Facing criticism over his order asking Delhi citizens to carry all the time an identity card to show proof of residence, the capital's top official yesterday clarified that this will not be mandatory and said that no one will not be harassed on any count.
Lieutenant Governor Tejendra Khanna, however, maintained that people would have to carry identity proof on high-security occasions like the Republic Day and the Independence Day.
"The message has been misunderstood and I had never said that carrying ID proof would be made mandatory. I never intended or suggested that not carrying photo-identity cards would be treated as offence and that people would be treated as culprits," Khanna told a press conference.
"I had only instructed the Delhi Police commissioner to increase surveillance to screen persons arousing suspicion due to enhanced terror threats. We have an open society and no one would be put to unwanted discomfort," he added.
On January 4, Khanna had directed Delhi Police to begin random checks from Jan 15 and said it was one way to keep a check on terror suspects and anti-social elements. He had said that if any individual failed to produce proof of residence, adequate action would be taken against him or her.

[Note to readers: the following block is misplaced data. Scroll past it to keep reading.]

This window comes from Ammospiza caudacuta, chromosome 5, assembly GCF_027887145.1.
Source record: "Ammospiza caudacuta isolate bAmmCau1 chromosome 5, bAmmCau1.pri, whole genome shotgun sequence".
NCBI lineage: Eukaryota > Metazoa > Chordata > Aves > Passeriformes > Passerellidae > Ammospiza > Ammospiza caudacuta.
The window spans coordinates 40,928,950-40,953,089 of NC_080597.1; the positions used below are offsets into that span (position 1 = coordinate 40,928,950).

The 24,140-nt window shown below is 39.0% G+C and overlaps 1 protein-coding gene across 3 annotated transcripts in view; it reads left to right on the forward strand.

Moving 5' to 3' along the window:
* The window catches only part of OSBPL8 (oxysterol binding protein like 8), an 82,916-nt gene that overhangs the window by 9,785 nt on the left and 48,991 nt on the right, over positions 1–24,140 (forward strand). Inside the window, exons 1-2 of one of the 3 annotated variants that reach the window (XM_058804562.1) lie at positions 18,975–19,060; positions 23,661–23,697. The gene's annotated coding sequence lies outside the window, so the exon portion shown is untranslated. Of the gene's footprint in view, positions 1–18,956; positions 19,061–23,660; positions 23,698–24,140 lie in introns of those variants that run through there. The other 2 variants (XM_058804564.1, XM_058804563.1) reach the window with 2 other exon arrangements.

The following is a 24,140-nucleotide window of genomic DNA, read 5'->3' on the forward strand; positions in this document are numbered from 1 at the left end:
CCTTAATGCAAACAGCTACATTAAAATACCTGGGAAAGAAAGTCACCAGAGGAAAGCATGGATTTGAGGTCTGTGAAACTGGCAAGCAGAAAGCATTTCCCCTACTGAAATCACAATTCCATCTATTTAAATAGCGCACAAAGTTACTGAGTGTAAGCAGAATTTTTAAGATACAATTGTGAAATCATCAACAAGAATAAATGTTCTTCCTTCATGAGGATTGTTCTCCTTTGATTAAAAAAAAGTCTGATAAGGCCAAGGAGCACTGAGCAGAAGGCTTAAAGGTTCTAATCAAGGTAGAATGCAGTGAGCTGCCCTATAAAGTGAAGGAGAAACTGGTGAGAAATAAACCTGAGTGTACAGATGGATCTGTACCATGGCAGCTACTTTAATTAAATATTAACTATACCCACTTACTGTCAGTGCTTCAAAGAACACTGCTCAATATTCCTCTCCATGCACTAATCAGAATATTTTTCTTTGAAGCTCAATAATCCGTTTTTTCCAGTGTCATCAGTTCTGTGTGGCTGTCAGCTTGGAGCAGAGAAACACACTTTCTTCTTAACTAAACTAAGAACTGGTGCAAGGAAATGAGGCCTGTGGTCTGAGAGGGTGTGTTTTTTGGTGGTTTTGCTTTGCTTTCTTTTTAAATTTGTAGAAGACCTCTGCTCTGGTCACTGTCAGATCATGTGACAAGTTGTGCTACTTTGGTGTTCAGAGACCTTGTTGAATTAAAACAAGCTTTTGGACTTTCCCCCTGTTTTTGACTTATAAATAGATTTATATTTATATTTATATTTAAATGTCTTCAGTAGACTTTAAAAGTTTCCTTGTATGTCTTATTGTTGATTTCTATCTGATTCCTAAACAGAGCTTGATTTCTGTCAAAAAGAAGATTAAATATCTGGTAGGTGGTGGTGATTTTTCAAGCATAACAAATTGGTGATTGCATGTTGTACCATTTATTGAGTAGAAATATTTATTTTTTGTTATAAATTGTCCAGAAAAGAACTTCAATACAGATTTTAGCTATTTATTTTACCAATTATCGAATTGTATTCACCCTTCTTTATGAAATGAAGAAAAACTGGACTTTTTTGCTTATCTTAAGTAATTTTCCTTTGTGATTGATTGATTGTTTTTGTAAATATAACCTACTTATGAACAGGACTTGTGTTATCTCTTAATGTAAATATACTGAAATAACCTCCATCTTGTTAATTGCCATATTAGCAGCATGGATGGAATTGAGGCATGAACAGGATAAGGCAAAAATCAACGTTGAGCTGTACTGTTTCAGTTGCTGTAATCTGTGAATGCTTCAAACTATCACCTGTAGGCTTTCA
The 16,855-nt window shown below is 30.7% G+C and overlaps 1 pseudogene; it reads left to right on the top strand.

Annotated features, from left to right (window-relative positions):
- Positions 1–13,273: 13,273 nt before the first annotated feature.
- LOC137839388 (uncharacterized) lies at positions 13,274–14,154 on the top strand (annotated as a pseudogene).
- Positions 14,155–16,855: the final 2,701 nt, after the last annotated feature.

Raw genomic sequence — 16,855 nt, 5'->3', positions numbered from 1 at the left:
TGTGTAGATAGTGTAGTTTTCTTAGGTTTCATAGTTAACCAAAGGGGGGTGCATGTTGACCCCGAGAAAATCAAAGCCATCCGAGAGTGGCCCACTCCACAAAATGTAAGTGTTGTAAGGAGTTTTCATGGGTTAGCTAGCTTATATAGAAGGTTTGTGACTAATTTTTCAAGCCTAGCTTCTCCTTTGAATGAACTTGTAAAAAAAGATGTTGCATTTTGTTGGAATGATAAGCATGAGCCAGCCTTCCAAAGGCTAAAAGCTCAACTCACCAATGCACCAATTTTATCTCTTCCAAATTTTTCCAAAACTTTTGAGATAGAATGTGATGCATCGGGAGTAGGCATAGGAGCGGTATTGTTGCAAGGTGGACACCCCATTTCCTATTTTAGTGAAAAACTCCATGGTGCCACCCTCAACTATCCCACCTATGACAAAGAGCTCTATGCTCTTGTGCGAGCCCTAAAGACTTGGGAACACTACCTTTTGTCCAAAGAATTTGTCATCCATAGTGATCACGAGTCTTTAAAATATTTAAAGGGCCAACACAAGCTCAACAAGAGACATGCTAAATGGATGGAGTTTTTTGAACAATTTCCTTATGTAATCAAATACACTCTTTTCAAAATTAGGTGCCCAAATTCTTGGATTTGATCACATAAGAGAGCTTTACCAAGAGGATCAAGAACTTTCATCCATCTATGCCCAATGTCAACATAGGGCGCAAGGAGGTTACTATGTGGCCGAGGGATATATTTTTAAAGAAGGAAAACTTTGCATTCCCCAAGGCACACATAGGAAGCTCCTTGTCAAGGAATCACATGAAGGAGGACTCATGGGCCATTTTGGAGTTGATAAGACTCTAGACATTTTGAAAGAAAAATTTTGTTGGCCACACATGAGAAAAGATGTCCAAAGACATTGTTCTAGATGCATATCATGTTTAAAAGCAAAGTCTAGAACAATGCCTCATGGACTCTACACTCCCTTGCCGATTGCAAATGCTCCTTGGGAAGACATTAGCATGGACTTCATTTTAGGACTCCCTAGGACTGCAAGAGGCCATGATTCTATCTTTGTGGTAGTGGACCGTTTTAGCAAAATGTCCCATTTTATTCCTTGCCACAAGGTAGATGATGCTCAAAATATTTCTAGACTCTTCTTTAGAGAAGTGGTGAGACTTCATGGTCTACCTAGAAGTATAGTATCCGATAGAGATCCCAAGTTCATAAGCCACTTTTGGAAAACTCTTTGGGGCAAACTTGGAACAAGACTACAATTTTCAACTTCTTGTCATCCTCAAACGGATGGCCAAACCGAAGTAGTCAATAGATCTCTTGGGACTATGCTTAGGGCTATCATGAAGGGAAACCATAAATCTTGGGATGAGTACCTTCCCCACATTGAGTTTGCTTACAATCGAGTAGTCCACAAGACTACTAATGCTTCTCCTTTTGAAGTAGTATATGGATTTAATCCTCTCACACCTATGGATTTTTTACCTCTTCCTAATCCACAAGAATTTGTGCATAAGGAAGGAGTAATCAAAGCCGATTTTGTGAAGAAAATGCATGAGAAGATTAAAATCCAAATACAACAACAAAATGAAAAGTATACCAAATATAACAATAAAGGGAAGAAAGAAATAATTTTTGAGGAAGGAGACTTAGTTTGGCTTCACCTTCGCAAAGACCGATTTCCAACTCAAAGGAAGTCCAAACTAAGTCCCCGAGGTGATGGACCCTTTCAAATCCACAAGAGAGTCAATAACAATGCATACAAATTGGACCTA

But Khanna's ambitious plan failed to find support among political parties. Bihar Chief Minister Nitish Kumar shot off a strong letter to Prime Minister Manmohan Singh condemning Khanna's proposal.
"I suspect that failures on the police and intelligence fronts are being covered up in the name of security and there is an attempt to turn Delhi into a police state," Nitish Kumar said. "No one can claim exclusive jurisdiction over Delhi."
Yesterday, Manmohan Singh told reporters at Rashtrapati Bhavan: "I do not want to go into the motives. If there are any practical problems [about ID cards], we will resolve them."
Delhi Chief Minister Sheila Dikshit, upset because Khanna had not consulted her, too was relieved after his clarification. "It is a good move," said Dikshit.
Earlier, Delhi Pradesh Congress Committee (DPCC) president J.P. Aggarwal termed the proposed move "deplorable" saying it would only lead to corruption and harassment of citizens.
Aggarwal said that most people residing in the capital were labourers who live in slum clusters and resettlement colonies and most do not have photo identity cards or any identity proof.
Demanding the immediate withdrawal of the new move, P.M.S. Grewal, the Delhi state committee secretary of the Communist Party of India (Marxist), said: "It is a licence for harassment of ordinary citizens."
Delhi Bharatiya Janata Party (BJP) chief Harsh Vardhan too slammed Khanna. "The whole idea to make identity proof compulsory is impractical and impossible to execute effectively."